sat 13/07/2024

Album: Throwing Muses - Sun Racket | reviews, news & interviews

Album: Throwing Muses - Sun Racket

Album: Throwing Muses - Sun Racket

An earthy and disorientating return for the Boston trio

Sun Racket: witchy neo-psychedelia

“If I was a better dreamer, you’d be a dream come true” sings Kristin Hersh over the opening bars of Throwing Muses’ new album, Sun Racket. It sets the tone for a distorted and woozy disc that could easily be the soundtrack to a folk-horror tale set in the woods of the band’s native New England.

Floaty and ethereal melodies blend and twist around the raw and the primal to produce something truly magnificent, as Throwing Muses cast a disorientating but wholly satisfying spell with their first album in seven years.

Opening track “Dark Blue” is strident with a dark and enchanting vibe that is unpolished and earthy, while “Frosting” lays down a forceful wall of sound with Hersh’s husky voice intoning hopefully, “In Heaven maybe they don’t call you crazy”. Well, maybe.

Elsewhere, “Upstairs Dan” is altogether more dreamlike and is drenched in reverb, while “Milk at McDonald’s” is a hypnotic, trippy drone that buries itself in the listener's subconscious. On the ethereal “Kay Catherine”, Hersh sings obliquely of a “rosy ring around you”. These are songs with meanings that always seem just beyond touching distance – neither wholly warm nor sinister harbingers of chaos, but decidedly confusing and disorientating with no solid ground or easy familiarity. In fact, Throwing Muses’ witchy neo-psychedelia reflects these uncertain times well and, if anything, feels more pertinent and visceral than their previous releases.

Having made their first appearance on British shores with 4AD bandmates Pixies, pushing 35 years ago, Throwing Muses have always previously seemed to be in the shadows of someone else and not wholly able to hold this listener’s attention. However, Sun Racket is something special, hallucinatory and primal without feeling forced and laboured. It is also the sound of the delirious confusion that exists just beyond our consciousness and perception, but is nonetheless most certainly real.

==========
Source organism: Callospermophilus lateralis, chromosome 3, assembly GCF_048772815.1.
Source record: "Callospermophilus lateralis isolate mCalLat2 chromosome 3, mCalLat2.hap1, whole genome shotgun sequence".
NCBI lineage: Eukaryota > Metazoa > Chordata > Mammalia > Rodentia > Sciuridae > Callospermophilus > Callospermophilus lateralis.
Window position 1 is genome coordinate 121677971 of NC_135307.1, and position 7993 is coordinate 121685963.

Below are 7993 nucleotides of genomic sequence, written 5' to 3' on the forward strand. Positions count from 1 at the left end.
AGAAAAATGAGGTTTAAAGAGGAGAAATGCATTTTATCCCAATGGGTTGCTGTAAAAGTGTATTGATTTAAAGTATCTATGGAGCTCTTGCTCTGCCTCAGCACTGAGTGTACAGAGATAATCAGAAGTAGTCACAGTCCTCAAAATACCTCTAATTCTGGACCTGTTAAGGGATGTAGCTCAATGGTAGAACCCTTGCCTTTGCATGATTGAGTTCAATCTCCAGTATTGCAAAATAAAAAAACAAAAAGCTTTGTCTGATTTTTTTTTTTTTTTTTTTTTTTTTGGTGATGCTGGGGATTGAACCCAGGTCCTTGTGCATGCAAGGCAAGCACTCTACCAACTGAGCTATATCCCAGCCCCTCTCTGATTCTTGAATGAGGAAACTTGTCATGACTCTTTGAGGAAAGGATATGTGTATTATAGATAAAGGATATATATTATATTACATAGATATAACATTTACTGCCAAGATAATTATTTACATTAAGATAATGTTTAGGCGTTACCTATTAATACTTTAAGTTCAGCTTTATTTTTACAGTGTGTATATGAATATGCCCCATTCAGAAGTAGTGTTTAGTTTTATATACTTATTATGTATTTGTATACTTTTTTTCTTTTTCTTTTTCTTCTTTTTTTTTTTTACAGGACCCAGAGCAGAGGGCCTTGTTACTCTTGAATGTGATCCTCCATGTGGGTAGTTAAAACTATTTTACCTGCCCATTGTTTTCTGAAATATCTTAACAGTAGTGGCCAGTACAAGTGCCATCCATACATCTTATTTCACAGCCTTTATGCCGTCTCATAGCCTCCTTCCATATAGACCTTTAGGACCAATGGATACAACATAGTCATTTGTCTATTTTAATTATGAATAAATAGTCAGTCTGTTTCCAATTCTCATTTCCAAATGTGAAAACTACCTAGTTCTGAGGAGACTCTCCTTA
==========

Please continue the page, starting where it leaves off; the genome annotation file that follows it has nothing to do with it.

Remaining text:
Sun Racket is something special, hallucinatory and primal without feeling forced and laboured


Editor Rating: 
Average: 4 (1 vote)

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They're not a Boston trio. They formed in Newport Rhode Island, cut their teeth in South County and in the Providence scene of the 80s and 90s, and are very much a Rhode Island band if you knew that scene. They do have many links to Boston, given that Providence is just up the road, but they're not the same. If you've spent time on Aquidneck Island and in South County after dark, their "hallucinatory and primal" edge makes a lot of sense; there are plenty of artists who left larger cities and made strange psychedelic scenes.

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